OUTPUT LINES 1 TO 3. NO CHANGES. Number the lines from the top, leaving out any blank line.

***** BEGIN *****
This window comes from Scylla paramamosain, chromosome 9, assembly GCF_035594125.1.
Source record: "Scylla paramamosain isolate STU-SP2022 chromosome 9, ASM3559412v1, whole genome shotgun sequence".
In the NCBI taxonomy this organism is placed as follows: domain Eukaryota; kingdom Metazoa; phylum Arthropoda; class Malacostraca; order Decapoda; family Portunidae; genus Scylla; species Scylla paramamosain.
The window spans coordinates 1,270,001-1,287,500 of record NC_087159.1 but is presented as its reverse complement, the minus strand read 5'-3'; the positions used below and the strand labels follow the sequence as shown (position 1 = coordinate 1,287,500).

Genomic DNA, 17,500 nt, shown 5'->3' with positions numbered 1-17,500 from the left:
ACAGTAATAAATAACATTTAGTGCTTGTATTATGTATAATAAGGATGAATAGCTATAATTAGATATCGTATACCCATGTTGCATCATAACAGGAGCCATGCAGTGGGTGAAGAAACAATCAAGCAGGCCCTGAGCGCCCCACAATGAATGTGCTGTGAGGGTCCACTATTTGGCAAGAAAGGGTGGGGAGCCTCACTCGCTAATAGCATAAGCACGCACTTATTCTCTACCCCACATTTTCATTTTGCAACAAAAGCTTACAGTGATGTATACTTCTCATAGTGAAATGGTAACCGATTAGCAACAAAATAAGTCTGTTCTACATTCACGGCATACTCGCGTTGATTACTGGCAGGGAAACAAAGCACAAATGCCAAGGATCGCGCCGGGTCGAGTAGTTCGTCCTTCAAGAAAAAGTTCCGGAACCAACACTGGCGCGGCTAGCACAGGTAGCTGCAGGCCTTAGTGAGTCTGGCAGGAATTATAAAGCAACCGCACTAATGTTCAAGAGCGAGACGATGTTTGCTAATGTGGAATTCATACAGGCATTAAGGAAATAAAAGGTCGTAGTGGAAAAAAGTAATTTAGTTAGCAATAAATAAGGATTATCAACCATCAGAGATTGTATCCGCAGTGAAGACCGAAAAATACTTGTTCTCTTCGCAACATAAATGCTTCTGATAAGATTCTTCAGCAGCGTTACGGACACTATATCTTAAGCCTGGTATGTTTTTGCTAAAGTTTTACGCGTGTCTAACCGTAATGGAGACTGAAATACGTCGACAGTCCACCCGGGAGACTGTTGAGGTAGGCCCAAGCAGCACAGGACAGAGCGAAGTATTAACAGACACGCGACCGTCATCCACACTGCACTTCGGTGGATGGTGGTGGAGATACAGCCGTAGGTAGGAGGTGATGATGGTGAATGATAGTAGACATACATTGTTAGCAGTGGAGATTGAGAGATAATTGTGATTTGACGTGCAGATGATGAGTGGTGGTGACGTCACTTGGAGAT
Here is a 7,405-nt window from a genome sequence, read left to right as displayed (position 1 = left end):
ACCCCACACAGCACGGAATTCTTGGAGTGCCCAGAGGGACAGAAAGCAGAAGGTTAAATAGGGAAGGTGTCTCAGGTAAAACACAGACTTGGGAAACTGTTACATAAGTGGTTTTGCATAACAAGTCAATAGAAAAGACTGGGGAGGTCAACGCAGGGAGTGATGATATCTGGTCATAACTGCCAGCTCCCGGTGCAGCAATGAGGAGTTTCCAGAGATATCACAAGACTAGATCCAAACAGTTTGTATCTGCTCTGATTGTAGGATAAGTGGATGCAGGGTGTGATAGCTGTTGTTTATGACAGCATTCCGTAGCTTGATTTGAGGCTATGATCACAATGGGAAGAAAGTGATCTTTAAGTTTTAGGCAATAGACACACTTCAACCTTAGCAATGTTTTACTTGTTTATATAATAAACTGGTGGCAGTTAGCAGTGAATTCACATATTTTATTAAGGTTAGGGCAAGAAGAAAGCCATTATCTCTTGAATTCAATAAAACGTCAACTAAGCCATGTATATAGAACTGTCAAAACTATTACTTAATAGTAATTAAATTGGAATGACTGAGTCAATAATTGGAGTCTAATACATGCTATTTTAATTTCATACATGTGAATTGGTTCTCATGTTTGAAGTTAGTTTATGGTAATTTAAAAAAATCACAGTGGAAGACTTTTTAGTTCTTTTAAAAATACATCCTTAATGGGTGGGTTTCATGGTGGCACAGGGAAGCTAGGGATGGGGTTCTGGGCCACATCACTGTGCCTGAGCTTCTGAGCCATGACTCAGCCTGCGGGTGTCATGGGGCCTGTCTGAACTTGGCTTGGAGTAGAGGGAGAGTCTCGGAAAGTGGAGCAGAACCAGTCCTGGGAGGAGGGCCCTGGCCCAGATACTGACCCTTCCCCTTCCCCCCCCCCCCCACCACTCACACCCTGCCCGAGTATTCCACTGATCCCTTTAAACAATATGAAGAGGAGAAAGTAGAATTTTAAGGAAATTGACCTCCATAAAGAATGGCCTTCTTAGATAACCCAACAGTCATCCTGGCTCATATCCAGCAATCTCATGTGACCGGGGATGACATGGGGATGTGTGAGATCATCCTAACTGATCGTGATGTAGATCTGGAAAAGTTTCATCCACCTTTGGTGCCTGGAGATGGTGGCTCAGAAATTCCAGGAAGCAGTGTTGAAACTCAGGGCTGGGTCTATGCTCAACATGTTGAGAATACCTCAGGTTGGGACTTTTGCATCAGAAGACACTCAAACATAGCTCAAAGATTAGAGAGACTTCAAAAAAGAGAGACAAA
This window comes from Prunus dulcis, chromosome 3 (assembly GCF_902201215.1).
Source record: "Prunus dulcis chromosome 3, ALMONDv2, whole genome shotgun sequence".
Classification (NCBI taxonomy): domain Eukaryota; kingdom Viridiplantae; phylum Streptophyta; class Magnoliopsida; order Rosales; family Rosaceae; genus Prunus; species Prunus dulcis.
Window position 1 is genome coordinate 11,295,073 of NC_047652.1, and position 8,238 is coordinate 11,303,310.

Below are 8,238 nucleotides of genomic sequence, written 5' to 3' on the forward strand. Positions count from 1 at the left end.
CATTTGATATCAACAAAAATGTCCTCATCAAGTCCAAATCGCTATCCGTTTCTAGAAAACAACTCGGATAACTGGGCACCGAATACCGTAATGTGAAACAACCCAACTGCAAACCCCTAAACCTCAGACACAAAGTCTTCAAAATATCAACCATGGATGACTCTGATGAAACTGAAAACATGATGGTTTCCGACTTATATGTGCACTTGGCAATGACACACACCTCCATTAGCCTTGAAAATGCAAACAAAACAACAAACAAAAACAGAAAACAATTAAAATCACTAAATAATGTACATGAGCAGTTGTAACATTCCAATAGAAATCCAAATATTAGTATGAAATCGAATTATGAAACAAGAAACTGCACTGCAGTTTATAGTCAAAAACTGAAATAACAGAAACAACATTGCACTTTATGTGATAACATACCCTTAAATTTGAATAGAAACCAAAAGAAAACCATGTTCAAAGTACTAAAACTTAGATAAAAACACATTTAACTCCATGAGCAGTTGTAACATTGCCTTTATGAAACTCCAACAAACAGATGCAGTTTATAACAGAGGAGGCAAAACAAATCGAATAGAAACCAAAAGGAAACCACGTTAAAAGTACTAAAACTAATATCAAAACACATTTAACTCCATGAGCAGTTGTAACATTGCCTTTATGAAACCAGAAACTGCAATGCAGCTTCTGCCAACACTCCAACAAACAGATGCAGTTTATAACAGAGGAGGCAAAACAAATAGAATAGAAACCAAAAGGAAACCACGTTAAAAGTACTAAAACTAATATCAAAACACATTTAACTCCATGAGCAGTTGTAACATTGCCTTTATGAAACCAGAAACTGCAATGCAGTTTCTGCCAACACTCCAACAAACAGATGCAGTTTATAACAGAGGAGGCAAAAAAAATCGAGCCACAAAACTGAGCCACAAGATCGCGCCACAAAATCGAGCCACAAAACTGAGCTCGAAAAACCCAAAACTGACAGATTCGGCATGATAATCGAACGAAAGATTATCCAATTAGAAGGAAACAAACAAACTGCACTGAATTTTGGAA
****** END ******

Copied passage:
This window comes from Scylla paramamosain, chromosome 9, assembly GCF_035594125.1.
Source record: "Scylla paramamosain isolate STU-SP2022 chromosome 9, ASM3559412v1, whole genome shotgun sequence".
In the NCBI taxonomy this organism is placed as follows: domain Eukaryota; kingdom Metazoa; phylum Arthropoda; class Malacostraca; order Decapoda; family Portunidae; genus Scylla; species Scylla paramamosain.